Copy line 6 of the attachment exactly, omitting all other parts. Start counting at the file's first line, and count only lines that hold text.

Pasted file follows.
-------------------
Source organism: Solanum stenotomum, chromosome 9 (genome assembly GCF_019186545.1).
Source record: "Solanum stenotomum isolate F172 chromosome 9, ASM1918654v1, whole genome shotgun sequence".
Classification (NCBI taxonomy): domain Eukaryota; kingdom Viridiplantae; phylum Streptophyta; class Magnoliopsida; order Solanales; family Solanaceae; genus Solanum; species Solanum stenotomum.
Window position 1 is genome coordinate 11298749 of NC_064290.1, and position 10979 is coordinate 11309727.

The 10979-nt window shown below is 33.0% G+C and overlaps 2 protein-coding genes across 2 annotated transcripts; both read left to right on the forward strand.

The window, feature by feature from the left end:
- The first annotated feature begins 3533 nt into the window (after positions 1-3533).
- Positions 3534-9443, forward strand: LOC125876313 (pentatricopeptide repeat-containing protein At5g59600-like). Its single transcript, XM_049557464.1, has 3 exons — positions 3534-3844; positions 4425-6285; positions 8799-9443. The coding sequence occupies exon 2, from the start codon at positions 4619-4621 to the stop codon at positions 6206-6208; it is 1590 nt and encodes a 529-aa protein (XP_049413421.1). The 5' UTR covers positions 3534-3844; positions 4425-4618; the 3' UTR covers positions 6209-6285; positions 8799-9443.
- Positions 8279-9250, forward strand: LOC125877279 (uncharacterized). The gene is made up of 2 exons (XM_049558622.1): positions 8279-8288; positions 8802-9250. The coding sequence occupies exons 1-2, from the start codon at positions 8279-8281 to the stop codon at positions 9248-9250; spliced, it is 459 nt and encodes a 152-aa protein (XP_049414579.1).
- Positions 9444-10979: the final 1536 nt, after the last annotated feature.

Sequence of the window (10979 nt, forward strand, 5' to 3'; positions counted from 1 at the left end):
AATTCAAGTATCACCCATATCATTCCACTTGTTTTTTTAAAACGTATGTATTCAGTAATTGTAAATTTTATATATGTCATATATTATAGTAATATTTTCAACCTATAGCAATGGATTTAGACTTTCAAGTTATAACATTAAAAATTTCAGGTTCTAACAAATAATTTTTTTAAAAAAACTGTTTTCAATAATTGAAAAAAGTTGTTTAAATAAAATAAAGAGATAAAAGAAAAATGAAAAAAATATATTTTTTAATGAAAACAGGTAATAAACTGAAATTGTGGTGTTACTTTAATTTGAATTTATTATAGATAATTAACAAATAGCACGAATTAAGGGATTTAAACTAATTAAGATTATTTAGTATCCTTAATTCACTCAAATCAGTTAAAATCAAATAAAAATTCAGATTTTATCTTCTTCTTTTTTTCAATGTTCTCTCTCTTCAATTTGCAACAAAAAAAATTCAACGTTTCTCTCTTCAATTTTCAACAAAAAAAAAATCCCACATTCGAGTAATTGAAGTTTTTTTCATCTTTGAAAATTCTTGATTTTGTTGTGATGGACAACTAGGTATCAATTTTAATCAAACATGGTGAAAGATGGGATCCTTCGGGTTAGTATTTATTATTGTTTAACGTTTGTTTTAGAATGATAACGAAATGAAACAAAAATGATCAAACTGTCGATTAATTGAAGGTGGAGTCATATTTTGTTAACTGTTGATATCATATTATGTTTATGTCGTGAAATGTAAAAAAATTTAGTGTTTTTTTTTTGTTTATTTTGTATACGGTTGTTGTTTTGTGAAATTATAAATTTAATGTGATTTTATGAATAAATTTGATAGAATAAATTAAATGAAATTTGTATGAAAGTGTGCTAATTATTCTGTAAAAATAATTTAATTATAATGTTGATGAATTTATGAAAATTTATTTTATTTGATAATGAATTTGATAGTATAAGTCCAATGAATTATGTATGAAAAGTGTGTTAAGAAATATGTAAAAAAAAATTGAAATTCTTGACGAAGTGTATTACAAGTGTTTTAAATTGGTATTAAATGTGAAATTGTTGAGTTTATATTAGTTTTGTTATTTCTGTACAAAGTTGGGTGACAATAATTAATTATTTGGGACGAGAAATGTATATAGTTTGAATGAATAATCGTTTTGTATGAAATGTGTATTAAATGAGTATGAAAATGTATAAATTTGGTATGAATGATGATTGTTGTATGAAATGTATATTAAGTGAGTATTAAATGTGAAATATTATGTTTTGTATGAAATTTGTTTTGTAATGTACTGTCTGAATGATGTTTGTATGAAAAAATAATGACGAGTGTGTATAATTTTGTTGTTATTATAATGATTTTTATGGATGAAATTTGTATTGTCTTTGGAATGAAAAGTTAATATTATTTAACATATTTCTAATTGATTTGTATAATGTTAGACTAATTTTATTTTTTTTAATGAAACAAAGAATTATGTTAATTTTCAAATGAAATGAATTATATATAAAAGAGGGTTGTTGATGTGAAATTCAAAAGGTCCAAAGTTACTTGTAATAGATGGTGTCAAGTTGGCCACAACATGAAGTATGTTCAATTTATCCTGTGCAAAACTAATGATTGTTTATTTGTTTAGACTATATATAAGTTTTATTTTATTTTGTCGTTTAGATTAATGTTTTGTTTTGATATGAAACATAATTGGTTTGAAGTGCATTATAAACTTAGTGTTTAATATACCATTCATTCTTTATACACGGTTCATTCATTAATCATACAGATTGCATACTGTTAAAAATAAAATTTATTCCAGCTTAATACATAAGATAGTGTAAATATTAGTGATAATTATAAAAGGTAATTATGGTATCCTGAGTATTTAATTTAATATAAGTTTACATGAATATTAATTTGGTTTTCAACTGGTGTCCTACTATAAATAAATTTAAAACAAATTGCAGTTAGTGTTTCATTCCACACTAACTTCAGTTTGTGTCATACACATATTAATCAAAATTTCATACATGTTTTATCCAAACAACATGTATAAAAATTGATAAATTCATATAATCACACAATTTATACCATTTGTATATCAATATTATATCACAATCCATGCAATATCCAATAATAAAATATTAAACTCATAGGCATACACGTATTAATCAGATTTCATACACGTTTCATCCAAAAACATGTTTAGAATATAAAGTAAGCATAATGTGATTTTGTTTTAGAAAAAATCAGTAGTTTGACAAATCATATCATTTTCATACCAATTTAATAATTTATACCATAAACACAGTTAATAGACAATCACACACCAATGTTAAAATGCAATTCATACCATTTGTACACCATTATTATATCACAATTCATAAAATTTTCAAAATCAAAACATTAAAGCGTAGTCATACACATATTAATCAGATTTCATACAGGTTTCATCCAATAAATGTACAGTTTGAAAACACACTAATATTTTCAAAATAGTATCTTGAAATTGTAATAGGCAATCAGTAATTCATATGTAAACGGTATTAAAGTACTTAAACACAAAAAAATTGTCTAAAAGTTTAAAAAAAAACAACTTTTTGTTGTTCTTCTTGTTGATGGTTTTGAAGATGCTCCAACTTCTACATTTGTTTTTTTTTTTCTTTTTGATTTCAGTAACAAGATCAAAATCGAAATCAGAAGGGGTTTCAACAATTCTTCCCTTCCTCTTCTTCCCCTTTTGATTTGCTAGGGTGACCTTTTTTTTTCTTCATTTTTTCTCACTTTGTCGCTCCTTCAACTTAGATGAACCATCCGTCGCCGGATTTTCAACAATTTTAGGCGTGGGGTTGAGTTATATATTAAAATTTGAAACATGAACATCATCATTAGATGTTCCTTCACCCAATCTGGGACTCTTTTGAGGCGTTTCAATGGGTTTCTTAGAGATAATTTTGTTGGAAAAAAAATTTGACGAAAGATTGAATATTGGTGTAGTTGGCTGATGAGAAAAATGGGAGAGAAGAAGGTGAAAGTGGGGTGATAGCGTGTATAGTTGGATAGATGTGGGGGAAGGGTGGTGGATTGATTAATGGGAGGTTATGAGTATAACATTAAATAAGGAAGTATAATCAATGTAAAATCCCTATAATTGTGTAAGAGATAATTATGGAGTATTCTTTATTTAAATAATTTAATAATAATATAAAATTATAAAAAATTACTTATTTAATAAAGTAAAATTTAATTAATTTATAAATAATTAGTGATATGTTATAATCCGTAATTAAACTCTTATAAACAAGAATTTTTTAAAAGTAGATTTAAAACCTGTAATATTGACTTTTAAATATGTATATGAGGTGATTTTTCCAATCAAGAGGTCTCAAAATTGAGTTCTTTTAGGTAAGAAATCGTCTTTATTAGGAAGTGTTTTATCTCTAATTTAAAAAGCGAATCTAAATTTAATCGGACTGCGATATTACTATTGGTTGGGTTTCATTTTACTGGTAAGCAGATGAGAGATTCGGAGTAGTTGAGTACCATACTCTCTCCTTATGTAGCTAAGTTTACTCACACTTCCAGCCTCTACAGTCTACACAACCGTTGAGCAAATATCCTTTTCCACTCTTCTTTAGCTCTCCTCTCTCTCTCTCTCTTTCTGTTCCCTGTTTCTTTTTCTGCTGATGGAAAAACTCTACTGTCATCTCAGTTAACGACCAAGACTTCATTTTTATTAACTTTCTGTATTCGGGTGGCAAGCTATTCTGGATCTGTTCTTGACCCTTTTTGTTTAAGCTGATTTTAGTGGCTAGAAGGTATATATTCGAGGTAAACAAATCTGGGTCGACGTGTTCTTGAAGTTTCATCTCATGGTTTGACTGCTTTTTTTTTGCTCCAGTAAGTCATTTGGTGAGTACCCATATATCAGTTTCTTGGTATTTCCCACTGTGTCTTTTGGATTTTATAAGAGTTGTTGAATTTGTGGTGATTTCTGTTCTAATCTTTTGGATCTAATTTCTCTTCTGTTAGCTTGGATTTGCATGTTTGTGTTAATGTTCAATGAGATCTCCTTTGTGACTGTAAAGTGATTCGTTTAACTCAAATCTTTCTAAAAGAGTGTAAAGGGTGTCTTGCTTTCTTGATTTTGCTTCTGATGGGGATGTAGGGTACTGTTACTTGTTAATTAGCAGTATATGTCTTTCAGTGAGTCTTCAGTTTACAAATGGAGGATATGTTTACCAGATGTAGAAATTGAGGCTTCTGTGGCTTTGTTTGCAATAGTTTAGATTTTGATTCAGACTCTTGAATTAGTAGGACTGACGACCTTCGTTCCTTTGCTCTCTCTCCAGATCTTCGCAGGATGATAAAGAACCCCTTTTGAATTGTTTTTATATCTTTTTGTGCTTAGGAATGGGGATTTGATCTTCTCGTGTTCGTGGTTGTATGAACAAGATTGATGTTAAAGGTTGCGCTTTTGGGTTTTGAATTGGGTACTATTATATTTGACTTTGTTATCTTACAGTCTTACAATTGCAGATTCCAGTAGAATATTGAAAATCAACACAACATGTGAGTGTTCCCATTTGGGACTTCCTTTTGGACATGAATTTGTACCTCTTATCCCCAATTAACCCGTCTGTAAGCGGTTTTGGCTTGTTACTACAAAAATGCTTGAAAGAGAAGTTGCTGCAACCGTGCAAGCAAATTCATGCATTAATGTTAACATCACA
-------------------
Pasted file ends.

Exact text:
The window, feature by feature from the left end: